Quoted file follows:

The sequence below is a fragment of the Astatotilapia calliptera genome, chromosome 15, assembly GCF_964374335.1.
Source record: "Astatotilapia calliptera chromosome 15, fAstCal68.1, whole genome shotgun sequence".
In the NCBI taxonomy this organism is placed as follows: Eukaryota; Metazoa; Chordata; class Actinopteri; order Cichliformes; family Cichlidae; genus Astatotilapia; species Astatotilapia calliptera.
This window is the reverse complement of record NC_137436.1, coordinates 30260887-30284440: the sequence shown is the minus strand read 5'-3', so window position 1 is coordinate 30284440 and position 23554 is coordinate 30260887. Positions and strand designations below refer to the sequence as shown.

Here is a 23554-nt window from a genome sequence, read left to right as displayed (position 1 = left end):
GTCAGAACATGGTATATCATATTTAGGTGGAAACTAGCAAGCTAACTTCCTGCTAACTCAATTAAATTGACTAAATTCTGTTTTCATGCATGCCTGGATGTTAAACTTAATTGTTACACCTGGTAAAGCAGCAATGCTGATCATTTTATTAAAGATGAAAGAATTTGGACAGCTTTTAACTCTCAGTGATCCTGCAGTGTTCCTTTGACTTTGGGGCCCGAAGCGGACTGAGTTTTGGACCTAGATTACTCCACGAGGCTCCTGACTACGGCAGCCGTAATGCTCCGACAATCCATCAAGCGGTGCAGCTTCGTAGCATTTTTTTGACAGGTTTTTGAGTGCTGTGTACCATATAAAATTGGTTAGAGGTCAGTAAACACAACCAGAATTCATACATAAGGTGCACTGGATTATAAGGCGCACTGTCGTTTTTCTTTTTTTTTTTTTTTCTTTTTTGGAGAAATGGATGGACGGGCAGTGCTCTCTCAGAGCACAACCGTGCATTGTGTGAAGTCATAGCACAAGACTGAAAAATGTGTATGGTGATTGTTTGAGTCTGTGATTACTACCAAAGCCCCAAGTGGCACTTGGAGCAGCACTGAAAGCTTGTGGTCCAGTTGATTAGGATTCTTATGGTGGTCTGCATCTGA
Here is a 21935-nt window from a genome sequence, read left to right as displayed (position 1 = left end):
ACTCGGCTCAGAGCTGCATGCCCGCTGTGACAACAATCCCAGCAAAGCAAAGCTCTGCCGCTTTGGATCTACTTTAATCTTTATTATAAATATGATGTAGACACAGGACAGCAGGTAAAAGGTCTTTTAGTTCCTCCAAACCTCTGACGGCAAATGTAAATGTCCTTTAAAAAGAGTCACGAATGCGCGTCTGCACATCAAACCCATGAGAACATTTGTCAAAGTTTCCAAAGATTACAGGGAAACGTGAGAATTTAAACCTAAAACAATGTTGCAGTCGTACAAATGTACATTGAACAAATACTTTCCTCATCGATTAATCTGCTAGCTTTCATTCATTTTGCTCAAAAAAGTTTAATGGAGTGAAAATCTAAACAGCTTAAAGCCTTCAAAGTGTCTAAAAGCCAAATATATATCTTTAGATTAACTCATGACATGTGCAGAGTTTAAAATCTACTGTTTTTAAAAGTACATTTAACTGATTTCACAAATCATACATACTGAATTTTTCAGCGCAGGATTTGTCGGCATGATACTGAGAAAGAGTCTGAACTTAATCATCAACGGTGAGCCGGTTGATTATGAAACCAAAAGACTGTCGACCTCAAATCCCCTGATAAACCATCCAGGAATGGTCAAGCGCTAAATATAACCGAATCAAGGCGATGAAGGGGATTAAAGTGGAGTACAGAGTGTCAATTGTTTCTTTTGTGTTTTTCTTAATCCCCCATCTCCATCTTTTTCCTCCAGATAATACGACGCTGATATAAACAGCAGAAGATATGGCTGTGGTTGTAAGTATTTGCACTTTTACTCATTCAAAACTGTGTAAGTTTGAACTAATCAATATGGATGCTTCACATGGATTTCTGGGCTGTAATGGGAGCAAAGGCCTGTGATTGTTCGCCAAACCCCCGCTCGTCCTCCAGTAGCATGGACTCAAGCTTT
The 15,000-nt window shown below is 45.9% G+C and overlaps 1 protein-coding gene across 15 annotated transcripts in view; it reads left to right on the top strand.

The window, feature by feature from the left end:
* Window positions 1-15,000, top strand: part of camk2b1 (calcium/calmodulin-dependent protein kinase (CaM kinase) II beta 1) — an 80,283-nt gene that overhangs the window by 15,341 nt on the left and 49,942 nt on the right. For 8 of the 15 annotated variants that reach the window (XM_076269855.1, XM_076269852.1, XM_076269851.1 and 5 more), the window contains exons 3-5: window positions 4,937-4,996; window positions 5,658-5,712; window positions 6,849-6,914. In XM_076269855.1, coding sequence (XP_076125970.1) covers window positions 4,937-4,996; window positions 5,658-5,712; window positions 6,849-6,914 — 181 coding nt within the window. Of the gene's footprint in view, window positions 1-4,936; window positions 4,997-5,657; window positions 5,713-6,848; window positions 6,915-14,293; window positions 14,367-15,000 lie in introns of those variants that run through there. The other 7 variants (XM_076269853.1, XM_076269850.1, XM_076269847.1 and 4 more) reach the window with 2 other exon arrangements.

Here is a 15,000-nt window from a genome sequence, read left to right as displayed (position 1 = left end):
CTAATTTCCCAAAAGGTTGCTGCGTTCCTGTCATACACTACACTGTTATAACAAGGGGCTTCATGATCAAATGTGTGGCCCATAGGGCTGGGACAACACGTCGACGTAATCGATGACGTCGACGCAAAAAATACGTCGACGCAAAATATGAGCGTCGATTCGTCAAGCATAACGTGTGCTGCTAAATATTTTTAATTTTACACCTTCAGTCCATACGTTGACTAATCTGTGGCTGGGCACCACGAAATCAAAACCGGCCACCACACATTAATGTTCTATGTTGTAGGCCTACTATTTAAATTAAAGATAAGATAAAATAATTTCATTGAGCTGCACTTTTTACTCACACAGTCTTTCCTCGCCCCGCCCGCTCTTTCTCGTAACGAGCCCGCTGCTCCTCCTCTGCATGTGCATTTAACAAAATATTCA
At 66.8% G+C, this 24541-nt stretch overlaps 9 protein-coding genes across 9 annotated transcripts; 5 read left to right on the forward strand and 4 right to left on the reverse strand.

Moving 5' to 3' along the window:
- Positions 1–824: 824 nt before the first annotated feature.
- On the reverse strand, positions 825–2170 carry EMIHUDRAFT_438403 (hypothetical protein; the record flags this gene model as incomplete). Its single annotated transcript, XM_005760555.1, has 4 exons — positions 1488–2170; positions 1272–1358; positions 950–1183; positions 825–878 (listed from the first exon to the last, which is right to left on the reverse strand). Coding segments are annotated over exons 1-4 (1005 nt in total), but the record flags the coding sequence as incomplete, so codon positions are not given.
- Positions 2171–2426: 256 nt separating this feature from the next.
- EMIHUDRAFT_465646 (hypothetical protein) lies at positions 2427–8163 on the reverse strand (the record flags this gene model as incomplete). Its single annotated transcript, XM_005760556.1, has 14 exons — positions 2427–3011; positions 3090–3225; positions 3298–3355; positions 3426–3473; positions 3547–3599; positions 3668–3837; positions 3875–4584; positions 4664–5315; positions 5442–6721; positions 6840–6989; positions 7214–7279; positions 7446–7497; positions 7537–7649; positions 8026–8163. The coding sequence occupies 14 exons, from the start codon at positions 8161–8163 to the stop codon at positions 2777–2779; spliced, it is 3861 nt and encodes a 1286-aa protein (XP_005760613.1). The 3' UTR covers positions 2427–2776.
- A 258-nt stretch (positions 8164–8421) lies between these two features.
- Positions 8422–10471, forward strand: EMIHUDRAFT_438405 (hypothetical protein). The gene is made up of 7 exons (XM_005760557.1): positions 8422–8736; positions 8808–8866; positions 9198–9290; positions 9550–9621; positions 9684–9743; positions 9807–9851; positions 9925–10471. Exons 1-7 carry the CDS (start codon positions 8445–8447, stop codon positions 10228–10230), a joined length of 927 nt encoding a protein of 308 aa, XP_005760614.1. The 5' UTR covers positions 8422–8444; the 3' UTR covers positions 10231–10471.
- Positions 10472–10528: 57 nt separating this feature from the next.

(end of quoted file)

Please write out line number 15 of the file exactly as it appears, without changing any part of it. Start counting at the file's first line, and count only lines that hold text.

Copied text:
Moving 5' to 3' along the window: